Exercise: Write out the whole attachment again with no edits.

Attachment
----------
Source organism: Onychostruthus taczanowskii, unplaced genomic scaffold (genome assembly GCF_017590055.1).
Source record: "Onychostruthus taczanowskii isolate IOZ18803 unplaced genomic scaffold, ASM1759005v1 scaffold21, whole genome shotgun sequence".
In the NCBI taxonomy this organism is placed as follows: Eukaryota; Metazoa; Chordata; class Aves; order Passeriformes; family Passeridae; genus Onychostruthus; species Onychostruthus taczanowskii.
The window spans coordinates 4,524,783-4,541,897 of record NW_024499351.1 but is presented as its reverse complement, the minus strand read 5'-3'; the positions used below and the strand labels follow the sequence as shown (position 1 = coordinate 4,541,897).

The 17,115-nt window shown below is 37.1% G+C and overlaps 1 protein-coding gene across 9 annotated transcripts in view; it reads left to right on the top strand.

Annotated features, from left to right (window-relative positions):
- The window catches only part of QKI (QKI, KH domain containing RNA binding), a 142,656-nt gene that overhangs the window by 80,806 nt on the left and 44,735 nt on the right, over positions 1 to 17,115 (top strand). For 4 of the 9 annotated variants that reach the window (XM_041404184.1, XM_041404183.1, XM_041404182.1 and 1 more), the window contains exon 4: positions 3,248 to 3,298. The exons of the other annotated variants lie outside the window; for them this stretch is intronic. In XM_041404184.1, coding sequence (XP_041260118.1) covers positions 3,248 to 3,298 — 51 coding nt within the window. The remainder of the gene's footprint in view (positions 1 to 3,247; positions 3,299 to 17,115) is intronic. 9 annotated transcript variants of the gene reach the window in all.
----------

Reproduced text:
Source organism: Onychostruthus taczanowskii, unplaced genomic scaffold (genome assembly GCF_017590055.1).
Source record: "Onychostruthus taczanowskii isolate IOZ18803 unplaced genomic scaffold, ASM1759005v1 scaffold21, whole genome shotgun sequence".
In the NCBI taxonomy this organism is placed as follows: Eukaryota; Metazoa; Chordata; class Aves; order Passeriformes; family Passeridae; genus Onychostruthus; species Onychostruthus taczanowskii.
The window spans coordinates 4,524,783-4,541,897 of record NW_024499351.1 but is presented as its reverse complement, the minus strand read 5'-3'; the positions used below and the strand labels follow the sequence as shown (position 1 = coordinate 4,541,897).

The 17,115-nt window shown below is 37.1% G+C and overlaps 1 protein-coding gene across 9 annotated transcripts in view; it reads left to right on the top strand.

Annotated features, from left to right (window-relative positions):
- The window catches only part of QKI (QKI, KH domain containing RNA binding), a 142,656-nt gene that overhangs the window by 80,806 nt on the left and 44,735 nt on the right, over positions 1 to 17,115 (top strand). For 4 of the 9 annotated variants that reach the window (XM_041404184.1, XM_041404183.1, XM_041404182.1 and 1 more), the window contains exon 4: positions 3,248 to 3,298. The exons of the other annotated variants lie outside the window; for them this stretch is intronic. In XM_041404184.1, coding sequence (XP_041260118.1) covers positions 3,248 to 3,298 — 51 coding nt within the window. The remainder of the gene's footprint in view (positions 1 to 3,247; positions 3,299 to 17,115) is intronic. 9 annotated transcript variants of the gene reach the window in all.